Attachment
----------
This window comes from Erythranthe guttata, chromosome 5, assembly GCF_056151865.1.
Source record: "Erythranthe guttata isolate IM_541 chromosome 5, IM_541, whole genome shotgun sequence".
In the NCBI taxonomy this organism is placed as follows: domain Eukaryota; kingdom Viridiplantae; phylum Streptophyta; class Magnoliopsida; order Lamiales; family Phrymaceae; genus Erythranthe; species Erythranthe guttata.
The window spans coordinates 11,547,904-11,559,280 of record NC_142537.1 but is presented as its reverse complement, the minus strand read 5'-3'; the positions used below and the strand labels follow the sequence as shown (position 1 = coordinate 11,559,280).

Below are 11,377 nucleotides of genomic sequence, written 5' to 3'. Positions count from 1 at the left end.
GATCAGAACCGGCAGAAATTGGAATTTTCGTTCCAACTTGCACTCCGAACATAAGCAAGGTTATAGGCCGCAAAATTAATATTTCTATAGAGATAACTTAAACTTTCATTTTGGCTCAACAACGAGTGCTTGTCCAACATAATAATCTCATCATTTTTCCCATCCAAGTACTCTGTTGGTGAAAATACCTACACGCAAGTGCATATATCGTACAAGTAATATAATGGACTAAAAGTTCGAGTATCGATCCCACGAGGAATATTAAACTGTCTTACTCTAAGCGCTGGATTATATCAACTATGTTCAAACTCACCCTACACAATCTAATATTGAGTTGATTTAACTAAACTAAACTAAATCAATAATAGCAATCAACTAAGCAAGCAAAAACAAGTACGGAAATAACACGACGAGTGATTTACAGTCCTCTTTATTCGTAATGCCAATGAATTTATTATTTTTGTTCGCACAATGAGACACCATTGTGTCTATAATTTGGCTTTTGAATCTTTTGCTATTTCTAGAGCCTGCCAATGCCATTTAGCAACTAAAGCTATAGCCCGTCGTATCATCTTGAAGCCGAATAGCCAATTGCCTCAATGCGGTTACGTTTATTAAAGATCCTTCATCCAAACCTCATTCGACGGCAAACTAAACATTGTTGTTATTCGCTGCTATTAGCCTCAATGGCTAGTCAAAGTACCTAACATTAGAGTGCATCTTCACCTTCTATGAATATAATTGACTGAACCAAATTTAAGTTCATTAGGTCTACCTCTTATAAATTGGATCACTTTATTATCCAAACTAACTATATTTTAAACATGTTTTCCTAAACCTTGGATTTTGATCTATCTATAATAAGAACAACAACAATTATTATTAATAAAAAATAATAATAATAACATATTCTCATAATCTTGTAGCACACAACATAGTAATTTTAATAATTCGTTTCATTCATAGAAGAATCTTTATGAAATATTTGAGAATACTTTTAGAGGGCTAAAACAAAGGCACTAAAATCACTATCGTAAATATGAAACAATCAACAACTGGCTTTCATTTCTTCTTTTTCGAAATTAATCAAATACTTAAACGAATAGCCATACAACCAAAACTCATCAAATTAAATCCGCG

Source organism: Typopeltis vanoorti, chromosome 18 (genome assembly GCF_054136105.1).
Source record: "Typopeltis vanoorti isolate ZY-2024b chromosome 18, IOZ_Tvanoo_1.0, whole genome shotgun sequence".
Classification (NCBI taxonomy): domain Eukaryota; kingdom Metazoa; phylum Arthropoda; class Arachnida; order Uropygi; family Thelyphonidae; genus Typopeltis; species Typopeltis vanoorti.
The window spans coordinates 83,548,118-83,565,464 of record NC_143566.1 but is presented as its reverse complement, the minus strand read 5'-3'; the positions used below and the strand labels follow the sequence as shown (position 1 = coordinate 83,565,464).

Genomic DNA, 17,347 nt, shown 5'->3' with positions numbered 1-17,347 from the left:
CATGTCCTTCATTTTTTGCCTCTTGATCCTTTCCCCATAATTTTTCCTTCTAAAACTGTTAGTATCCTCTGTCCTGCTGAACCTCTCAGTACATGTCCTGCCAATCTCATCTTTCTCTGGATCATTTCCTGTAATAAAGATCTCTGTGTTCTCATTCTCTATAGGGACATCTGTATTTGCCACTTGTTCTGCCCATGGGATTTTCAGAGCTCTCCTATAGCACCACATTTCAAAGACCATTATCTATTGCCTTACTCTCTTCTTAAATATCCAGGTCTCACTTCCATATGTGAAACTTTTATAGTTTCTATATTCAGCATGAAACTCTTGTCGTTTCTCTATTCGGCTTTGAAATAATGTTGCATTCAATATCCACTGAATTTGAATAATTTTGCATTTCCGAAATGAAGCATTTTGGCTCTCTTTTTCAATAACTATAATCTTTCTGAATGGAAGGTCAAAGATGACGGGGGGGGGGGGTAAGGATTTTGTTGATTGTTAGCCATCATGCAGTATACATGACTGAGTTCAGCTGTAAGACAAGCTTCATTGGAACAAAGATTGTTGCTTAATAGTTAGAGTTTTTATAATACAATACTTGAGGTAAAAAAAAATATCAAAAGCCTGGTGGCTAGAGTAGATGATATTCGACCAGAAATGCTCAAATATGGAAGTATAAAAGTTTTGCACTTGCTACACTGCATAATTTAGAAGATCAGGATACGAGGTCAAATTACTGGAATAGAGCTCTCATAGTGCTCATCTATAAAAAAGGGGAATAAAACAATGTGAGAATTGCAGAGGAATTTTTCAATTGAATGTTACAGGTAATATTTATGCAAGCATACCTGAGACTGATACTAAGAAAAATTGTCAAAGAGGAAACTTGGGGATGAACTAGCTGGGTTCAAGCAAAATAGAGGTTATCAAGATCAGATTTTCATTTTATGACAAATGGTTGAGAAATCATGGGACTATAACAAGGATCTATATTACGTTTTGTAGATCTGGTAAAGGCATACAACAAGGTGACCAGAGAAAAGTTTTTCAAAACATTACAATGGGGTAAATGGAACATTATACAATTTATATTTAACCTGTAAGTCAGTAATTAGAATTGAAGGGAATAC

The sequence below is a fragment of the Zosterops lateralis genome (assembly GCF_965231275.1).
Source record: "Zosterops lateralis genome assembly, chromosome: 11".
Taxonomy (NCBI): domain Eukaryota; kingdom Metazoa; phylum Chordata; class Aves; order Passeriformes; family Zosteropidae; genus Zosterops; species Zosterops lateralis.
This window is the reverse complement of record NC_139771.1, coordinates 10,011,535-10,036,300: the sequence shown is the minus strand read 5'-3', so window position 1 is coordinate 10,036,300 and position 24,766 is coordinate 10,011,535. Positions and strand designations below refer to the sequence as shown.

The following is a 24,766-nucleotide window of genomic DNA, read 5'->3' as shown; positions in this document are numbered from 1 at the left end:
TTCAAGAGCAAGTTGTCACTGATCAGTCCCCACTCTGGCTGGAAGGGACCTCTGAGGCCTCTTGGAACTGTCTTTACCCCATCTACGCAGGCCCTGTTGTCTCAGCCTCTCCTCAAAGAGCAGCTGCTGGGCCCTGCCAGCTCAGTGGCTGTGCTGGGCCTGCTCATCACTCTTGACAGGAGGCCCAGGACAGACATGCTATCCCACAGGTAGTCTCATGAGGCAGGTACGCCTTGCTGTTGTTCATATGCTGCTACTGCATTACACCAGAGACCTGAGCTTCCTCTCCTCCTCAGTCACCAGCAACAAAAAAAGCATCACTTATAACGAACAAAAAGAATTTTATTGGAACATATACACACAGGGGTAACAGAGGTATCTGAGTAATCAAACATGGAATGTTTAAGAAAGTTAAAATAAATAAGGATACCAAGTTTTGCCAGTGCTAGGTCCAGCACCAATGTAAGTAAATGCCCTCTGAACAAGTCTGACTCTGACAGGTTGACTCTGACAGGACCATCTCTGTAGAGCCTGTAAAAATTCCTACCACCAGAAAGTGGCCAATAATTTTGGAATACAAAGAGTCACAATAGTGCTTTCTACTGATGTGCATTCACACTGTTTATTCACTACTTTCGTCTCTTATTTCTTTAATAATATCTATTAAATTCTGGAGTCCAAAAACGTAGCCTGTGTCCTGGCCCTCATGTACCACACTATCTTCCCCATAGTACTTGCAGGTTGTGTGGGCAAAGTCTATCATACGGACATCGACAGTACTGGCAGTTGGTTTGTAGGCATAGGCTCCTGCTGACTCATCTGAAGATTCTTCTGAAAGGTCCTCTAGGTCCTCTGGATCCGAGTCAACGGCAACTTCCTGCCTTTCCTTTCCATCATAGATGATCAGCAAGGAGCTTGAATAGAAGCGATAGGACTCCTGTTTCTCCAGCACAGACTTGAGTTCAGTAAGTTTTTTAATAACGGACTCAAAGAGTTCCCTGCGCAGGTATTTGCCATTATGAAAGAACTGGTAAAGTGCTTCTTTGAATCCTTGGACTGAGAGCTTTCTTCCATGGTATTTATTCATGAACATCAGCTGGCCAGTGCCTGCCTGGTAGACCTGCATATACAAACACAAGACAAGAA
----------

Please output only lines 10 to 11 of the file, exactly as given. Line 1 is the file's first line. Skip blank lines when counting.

The window spans coordinates 83,548,118-83,565,464 of record NC_143566.1 but is presented as its reverse complement, the minus strand read 5'-3'; the positions used below and the strand labels follow the sequence as shown (position 1 = coordinate 83,565,464).

Genomic DNA, 17,347 nt, shown 5'->3' with positions numbered 1-17,347 from the left: